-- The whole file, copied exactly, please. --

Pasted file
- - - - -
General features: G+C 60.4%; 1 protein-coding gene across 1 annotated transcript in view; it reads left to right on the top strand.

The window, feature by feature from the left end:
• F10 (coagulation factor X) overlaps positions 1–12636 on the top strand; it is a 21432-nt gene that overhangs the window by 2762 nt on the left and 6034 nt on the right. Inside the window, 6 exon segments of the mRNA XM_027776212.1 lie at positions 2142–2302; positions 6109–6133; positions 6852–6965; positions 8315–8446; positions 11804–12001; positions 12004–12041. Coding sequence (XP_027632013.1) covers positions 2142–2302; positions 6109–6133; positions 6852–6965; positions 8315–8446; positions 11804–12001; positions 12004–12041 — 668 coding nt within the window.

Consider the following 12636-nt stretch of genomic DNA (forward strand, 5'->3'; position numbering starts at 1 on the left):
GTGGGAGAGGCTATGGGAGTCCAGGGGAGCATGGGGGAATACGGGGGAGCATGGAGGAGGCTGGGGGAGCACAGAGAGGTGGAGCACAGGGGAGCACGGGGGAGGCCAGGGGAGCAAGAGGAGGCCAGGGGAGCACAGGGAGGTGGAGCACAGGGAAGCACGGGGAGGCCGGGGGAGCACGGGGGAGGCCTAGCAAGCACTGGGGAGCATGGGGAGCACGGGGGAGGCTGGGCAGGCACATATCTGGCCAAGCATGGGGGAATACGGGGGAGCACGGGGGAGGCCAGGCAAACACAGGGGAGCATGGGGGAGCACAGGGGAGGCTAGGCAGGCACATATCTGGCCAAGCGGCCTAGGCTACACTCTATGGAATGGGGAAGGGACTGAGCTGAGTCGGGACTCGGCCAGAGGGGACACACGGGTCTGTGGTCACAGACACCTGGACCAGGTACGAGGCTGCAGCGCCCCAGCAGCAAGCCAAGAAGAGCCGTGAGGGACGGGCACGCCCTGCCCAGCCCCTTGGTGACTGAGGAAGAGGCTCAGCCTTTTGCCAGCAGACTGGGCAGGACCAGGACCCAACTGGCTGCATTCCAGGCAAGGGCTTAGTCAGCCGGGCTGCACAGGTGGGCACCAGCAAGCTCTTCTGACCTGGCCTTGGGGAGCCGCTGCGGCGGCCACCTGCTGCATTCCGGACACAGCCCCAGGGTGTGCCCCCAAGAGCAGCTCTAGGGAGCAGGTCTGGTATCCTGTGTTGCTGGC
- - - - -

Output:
General features: G+C 60.4%; 1 protein-coding gene across 1 annotated transcript in view; it reads left to right on the top strand.

The window, feature by feature from the left end:
• F10 (coagulation factor X) overlaps positions 1–12636 on the top strand; it is a 21432-nt gene that overhangs the window by 2762 nt on the left and 6034 nt on the right. Inside the window, 6 exon segments of the mRNA XM_027776212.1 lie at positions 2142–2302; positions 6109–6133; positions 6852–6965; positions 8315–8446; positions 11804–12001; positions 12004–12041. Coding sequence (XP_027632013.1) covers positions 2142–2302; positions 6109–6133; positions 6852–6965; positions 8315–8446; positions 11804–12001; positions 12004–12041 — 668 coding nt within the window.

Consider the following 12636-nt stretch of genomic DNA (forward strand, 5'->3'; position numbering starts at 1 on the left):
GTGGGAGAGGCTATGGGAGTCCAGGGGAGCATGGGGGAATACGGGGGAGCATGGAGGAGGCTGGGGGAGCACAGAGAGGTGGAGCACAGGGGAGCACGGGGGAGGCCAGGGGAGCAAGAGGAGGCCAGGGGAGCACAGGGAGGTGGAGCACAGGGAAGCACGGGGAGGCCGGGGGAGCACGGGGGAGGCCTAGCAAGCACTGGGGAGCATGGGGAGCACGGGGGAGGCTGGGCAGGCACATATCTGGCCAAGCATGGGGGAATACGGGGGAGCACGGGGGAGGCCAGGCAAACACAGGGGAGCATGGGGGAGCACAGGGGAGGCTAGGCAGGCACATATCTGGCCAAGCGGCCTAGGCTACACTCTATGGAATGGGGAAGGGACTGAGCTGAGTCGGGACTCGGCCAGAGGGGACACACGGGTCTGTGGTCACAGACACCTGGACCAGGTACGAGGCTGCAGCGCCCCAGCAGCAAGCCAAGAAGAGCCGTGAGGGACGGGCACGCCCTGCCCAGCCCCTTGGTGACTGAGGAAGAGGCTCAGCCTTTTGCCAGCAGACTGGGCAGGACCAGGACCCAACTGGCTGCATTCCAGGCAAGGGCTTAGTCAGCCGGGCTGCACAGGTGGGCACCAGCAAGCTCTTCTGACCTGGCCTTGGGGAGCCGCTGCGGCGGCCACCTGCTGCATTCCGGACACAGCCCCAGGGTGTGCCCCCAAGAGCAGCTCTAGGGAGCAGGTCTGGTATCCTGTGTTGCTGGC